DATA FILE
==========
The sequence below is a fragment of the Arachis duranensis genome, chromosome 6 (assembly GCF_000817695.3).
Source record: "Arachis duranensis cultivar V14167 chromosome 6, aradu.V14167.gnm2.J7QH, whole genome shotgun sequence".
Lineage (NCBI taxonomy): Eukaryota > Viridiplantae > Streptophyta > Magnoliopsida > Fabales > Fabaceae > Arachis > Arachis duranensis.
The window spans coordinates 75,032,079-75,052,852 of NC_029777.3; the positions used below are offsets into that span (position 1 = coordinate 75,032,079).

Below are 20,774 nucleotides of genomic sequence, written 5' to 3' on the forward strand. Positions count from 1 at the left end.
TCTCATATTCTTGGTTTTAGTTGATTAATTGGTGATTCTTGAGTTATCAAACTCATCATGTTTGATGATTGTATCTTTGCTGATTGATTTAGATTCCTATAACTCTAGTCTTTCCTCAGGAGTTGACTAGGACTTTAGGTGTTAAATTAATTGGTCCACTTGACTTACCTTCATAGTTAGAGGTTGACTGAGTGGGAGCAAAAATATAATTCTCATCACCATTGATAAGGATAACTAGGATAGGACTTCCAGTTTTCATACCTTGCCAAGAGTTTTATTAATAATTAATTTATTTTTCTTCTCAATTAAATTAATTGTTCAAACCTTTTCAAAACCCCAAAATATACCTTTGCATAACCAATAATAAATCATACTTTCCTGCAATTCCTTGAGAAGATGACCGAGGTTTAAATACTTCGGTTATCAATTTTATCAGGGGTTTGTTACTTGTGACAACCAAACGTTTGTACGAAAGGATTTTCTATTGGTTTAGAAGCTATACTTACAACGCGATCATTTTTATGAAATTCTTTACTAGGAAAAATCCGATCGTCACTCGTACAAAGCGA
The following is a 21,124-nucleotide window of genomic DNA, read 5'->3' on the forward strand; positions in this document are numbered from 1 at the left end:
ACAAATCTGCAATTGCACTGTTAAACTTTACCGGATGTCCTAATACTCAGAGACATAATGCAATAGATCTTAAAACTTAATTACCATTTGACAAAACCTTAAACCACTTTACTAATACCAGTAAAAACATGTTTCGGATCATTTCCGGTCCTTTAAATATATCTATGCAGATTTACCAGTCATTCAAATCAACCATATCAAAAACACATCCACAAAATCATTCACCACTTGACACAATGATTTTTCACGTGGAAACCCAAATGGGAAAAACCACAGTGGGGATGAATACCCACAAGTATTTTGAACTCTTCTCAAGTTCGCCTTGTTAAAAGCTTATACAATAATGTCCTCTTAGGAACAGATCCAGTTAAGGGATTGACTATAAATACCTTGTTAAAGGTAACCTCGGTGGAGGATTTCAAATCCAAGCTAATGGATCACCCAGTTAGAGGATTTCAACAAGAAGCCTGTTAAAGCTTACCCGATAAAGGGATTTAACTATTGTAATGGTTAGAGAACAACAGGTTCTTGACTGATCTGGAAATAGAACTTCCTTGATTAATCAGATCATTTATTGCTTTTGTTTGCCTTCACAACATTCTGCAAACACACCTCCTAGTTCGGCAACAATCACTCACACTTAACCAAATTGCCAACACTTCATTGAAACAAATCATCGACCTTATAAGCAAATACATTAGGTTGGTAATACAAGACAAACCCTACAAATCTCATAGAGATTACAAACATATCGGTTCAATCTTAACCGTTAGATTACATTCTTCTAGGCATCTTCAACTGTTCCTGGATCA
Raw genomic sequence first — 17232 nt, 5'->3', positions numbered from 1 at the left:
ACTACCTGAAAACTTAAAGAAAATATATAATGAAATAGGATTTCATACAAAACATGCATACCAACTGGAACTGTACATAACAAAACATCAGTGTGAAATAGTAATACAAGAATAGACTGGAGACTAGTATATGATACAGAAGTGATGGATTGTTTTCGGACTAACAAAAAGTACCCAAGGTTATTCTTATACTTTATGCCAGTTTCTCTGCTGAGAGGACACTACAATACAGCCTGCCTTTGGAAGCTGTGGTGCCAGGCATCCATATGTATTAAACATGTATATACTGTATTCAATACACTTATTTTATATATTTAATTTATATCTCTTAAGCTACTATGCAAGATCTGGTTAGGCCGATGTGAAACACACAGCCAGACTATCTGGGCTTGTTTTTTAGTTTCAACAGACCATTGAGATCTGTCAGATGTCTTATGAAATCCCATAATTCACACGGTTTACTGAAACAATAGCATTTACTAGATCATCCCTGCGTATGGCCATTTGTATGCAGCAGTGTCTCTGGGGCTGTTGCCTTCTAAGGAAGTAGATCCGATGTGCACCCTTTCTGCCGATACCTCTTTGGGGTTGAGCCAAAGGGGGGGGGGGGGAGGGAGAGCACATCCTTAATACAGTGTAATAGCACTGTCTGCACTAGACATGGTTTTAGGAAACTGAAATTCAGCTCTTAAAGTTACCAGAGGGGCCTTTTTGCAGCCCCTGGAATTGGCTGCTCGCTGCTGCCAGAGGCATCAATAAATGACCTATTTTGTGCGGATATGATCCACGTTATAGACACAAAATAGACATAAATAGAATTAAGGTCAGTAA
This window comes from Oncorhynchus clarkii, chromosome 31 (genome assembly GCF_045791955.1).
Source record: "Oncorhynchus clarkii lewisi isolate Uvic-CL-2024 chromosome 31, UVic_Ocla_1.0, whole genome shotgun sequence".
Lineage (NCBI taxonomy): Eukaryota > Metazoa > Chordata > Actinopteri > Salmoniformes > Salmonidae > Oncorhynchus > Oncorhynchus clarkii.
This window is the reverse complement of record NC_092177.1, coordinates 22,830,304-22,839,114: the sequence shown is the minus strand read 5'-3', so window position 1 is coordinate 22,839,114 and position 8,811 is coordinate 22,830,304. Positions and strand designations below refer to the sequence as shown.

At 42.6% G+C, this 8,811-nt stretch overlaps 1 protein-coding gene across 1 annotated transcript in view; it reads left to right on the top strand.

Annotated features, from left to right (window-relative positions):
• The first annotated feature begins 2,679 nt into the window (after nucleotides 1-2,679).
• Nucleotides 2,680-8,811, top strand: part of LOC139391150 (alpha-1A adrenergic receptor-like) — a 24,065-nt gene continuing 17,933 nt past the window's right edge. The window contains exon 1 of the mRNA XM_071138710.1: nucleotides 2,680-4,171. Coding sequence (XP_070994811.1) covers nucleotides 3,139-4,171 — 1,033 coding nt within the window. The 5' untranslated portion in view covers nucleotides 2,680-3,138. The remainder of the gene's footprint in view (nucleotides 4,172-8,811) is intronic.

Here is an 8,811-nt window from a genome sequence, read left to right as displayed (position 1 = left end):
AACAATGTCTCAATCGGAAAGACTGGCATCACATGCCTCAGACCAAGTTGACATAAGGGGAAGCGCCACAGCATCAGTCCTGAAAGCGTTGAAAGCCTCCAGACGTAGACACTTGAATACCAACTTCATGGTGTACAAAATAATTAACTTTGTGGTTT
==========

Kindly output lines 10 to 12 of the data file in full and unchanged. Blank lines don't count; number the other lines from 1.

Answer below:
ACTACCTGAAAACTTAAAGAAAATATATAATGAAATAGGATTTCATACAAAACATGCATACCAACTGGAACTGTACATAACAAAACATCAGTGTGAAATAGTAATACAAGAATAGACTGGAGACTAGTATATGATACAGAAGTGATGGATTGTTTTCGGACTAACAAAAAGTACCCAAGGTTATTCTTATACTTTATGCCAGTTTCTCTGCTGAGAGGACACTACAATACAGCCTGCCTTTGGAAGCTGTGGTGCCAGGCATCCATATGTATTAAACATGTATATACTGTATTCAATACACTTATTTTATATATTTAATTTATATCTCTTAAGCTACTATGCAAGATCTGGTTAGGCCGATGTGAAACACACAGCCAGACTATCTGGGCTTGTTTTTTAGTTTCAACAGACCATTGAGATCTGTCAGATGTCTTATGAAATCCCATAATTCACACGGTTTACTGAAACAATAGCATTTACTAGATCATCCCTGCGTATGGCCATTTGTATGCAGCAGTGTCTCTGGGGCTGTTGCCTTCTAAGGAAGTAGATCCGATGTGCACCCTTTCTGCCGATACCTCTTTGGGGTTGAGCCAAAGGGGGGGGGGGGGAGGGAGAGCACATCCTTAATACAGTGTAATAGCACTGTCTGCACTAGACATGGTTTTAGGAAACTGAAATTCAGCTCTTAAAGTTACCAGAGGGGCCTTTTTGCAGCCCCTGGAATTGGCTGCTCGCTGCTGCCAGAGGCATCAATAAATGACCTATTTTGTGCGGATATGATCCACGTTATAGACACAAAATAGACATAAATAGAATTAAGGTCAGTAA
This window comes from Oncorhynchus clarkii, chromosome 31 (genome assembly GCF_045791955.1).
Source record: "Oncorhynchus clarkii lewisi isolate Uvic-CL-2024 chromosome 31, UVic_Ocla_1.0, whole genome shotgun sequence".